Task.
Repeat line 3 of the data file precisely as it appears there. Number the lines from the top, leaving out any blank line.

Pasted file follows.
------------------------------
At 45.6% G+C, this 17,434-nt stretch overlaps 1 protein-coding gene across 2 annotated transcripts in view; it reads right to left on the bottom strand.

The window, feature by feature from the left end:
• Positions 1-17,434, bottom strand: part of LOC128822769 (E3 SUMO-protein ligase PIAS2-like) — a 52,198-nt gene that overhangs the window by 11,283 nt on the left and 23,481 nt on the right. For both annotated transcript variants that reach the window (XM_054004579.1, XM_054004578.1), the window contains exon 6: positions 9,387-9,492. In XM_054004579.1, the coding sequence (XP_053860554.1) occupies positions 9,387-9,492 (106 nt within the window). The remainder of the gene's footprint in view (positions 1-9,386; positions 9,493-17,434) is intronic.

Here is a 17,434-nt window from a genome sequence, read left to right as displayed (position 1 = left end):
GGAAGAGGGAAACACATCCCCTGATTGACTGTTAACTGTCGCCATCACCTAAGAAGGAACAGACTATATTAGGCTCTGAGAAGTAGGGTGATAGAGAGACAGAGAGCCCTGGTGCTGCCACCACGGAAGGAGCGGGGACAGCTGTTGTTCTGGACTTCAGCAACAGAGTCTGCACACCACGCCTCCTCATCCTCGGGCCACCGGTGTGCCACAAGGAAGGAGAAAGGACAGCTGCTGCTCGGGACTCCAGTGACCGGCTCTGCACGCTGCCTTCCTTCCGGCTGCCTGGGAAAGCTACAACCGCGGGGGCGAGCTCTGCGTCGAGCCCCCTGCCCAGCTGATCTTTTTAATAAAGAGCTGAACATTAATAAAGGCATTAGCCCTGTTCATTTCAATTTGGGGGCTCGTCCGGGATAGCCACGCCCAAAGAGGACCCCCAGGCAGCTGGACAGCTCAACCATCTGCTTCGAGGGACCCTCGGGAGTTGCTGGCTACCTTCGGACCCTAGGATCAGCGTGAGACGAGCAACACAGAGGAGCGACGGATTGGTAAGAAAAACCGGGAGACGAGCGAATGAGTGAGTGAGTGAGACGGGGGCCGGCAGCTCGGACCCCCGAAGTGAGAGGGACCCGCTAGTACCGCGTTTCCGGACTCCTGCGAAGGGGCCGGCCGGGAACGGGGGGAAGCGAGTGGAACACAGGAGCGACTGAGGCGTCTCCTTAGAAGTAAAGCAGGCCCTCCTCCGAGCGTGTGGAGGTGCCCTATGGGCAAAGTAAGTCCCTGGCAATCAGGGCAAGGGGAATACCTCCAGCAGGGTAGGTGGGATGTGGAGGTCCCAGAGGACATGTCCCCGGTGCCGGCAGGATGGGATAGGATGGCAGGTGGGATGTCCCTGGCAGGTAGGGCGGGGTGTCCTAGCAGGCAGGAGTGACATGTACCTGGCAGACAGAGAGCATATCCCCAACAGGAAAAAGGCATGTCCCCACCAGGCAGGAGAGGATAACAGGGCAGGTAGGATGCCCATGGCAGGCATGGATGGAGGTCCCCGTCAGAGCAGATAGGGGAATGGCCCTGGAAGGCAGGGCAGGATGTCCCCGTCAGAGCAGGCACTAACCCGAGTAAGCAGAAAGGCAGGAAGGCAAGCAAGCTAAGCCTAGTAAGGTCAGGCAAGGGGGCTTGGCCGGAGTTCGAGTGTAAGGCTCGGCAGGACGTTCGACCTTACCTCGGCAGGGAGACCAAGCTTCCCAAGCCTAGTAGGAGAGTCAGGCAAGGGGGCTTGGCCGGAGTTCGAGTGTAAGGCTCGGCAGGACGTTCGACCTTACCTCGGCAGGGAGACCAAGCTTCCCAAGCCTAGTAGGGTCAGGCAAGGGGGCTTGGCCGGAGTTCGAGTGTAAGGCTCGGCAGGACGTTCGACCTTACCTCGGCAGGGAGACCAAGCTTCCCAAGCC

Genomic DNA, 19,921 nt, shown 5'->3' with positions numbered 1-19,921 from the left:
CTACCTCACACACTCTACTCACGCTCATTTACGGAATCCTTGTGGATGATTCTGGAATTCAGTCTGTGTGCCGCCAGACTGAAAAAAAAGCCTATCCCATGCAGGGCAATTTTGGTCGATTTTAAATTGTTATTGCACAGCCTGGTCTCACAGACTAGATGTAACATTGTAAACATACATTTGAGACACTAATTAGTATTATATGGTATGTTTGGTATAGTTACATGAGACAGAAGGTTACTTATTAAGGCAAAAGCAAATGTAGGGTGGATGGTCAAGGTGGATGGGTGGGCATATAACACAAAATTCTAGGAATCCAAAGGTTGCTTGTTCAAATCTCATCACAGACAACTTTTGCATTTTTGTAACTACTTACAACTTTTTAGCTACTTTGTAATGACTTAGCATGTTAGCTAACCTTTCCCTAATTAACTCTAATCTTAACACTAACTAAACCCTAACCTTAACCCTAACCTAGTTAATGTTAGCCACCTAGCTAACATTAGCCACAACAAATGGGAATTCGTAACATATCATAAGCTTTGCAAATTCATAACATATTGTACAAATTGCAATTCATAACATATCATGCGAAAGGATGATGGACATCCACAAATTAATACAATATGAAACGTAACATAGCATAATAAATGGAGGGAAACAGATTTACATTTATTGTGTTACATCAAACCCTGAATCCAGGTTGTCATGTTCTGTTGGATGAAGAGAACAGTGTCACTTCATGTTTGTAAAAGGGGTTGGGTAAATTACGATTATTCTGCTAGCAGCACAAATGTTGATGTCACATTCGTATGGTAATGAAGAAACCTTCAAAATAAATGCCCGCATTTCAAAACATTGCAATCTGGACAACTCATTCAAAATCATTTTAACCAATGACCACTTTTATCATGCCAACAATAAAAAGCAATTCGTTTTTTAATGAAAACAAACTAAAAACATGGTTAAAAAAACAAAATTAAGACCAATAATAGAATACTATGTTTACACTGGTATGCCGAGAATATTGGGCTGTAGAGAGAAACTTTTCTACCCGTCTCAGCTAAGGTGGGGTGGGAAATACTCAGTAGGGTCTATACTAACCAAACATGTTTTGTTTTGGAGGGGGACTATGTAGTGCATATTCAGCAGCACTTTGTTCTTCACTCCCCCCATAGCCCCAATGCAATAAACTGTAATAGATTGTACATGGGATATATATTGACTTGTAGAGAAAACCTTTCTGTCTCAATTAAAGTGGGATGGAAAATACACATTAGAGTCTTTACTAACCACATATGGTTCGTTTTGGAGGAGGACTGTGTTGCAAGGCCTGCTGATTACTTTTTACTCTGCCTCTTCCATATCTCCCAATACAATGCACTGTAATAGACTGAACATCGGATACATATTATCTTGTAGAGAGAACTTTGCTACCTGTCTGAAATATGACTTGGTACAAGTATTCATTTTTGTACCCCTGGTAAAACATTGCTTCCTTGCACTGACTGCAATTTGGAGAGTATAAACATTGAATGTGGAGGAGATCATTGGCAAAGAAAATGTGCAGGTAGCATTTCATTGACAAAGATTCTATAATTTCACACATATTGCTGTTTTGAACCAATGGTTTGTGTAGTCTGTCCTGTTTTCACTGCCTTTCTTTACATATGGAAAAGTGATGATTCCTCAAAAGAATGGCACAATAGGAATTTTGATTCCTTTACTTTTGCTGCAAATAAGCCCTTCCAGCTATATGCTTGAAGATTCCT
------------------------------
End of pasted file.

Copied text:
• Positions 1-17,434, bottom strand: part of LOC128822769 (E3 SUMO-protein ligase PIAS2-like) — a 52,198-nt gene that overhangs the window by 11,283 nt on the left and 23,481 nt on the right. For both annotated transcript variants that reach the window (XM_054004579.1, XM_054004578.1), the window contains exon 6: positions 9,387-9,492. In XM_054004579.1, the coding sequence (XP_053860554.1) occupies positions 9,387-9,492 (106 nt within the window). The remainder of the gene's footprint in view (positions 1-9,386; positions 9,493-17,434) is intronic.